“What emerges is an understanding of TTIP as the political project of a transatlantic corporate and political elite which, on the unfounded promise of increased trade and job creation, will attempt to reverse social and environmental regulatory protections, redirect legal rights from citizens to corporations, and consolidate US and European global leadership in a changing world order.”
(Seattle to Brussels Network, Kim Bizzarri)
A key element of this Transatlantic Trade Agreement, but only one of hundreds of highly controversial proposals, is the move to deregulate the status currently accorded to imports of GM seeds and plants for cultivating in European soils.
A determined effort by all of us, who care about real food and real farming, will be needed to stop one of the most insidious attempts yet to end Europe’s widespread resistance to genetically modified organisms. In particular, the use of GM seeds in European agriculture, leading to genetically modified crops being grown in areas that have, up until now, successfully resisted the GM corporate invasion.
The EU has so far licenced just one GM maize variety (MON 810) to be grown within its territories, and one potato variety (Amflora) for industrial starch production. Up until now, the EU has acted according to a largely restrictive trade practice concerning GM and other controversial food products due to major public pressure, as well as under a broad EU ruling termed ‘the precautionary principle’.
All that could be about to go out the window under current negotiations between the USA and the European Commission to ratify a new trade agreement known TTIP, the Transatlantic Trade and Investment Partnership.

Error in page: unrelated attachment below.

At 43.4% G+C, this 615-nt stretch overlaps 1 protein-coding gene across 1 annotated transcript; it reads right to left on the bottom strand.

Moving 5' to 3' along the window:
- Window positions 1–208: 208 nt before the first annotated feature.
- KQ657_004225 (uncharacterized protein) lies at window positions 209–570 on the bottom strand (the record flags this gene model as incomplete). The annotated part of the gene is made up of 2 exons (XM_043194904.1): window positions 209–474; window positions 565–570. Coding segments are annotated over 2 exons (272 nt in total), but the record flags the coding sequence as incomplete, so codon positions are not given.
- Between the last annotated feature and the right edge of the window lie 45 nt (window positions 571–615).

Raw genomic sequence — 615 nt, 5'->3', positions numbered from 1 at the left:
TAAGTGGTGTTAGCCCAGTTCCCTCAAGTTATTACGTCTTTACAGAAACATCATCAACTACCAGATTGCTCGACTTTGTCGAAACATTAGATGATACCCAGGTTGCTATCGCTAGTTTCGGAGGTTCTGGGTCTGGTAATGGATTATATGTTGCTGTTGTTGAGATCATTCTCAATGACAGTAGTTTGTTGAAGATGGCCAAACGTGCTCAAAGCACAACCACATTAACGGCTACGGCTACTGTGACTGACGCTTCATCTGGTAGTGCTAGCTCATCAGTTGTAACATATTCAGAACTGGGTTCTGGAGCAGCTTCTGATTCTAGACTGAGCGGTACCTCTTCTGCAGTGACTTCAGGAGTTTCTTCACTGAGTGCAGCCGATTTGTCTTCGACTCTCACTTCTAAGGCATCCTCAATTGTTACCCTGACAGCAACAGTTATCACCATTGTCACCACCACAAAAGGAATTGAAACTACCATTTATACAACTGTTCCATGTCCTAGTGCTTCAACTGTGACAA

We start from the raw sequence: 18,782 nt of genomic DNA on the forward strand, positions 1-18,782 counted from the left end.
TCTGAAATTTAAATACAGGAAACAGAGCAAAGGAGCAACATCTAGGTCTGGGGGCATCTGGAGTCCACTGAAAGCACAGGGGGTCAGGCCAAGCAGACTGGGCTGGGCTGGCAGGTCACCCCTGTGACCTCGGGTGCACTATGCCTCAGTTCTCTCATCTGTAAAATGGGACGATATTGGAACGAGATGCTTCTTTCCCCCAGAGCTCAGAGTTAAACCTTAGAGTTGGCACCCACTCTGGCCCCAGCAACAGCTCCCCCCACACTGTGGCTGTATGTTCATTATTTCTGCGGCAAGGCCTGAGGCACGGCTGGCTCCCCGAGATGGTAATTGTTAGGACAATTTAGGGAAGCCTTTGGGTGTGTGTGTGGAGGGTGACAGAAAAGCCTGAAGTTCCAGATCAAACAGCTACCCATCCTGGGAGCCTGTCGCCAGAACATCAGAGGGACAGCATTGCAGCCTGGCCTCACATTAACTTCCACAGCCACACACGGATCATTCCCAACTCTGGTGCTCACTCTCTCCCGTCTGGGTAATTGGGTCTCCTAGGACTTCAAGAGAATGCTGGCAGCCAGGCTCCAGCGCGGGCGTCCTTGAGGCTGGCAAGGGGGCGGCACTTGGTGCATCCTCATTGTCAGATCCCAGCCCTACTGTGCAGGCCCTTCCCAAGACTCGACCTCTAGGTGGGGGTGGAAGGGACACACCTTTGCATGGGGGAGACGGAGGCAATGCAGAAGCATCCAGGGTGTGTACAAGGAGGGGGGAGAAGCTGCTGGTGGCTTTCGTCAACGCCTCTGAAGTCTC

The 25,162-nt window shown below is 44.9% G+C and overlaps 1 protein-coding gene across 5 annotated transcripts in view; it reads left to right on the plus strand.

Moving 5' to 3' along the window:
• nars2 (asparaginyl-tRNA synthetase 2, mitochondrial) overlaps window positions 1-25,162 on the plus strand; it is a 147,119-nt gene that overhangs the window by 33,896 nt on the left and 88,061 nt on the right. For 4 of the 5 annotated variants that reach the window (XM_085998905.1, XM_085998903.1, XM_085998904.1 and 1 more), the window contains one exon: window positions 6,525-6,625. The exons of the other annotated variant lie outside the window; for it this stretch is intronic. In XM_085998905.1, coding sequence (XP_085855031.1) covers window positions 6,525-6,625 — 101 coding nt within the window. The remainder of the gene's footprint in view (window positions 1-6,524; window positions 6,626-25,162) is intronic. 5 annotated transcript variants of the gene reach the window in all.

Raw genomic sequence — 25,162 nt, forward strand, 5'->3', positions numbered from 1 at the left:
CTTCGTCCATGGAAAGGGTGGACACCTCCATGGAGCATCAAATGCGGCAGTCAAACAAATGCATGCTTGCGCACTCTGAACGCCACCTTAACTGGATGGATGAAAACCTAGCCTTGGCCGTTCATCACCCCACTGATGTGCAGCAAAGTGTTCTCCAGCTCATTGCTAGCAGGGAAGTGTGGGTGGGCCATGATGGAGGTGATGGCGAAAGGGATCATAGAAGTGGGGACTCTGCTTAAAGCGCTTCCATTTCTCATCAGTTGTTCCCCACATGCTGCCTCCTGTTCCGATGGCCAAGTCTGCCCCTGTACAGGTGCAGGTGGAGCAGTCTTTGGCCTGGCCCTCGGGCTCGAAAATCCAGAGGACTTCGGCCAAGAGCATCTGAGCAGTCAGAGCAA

The objective of this ‘partnership’ is to facilitate far going corporate control of the international market place and to prize-open the mostly closed (but not locked) European door on GM crops and seeds.
While this corporate heist is being eased into place, replicas are being negotiated between Canada and the EU under the title ‘Comprehensive Economic Trade Agreement’ CETA.
And as if that wasn’t enough, a further dismantling of trade tariffs is underway via the ‘Trade In Services Agreement’ TiSA: a wide ranging further liberalization of corporate trading conditions as a direct continuation of the WTO (World Trade Organisation) GATS agreement, with its highly onerous, corporate biased ‘Codex Alimentarius’ sanitary and hygiene rulings. Indigenous seeds and medicinal herbs are particularly under attack via Codex.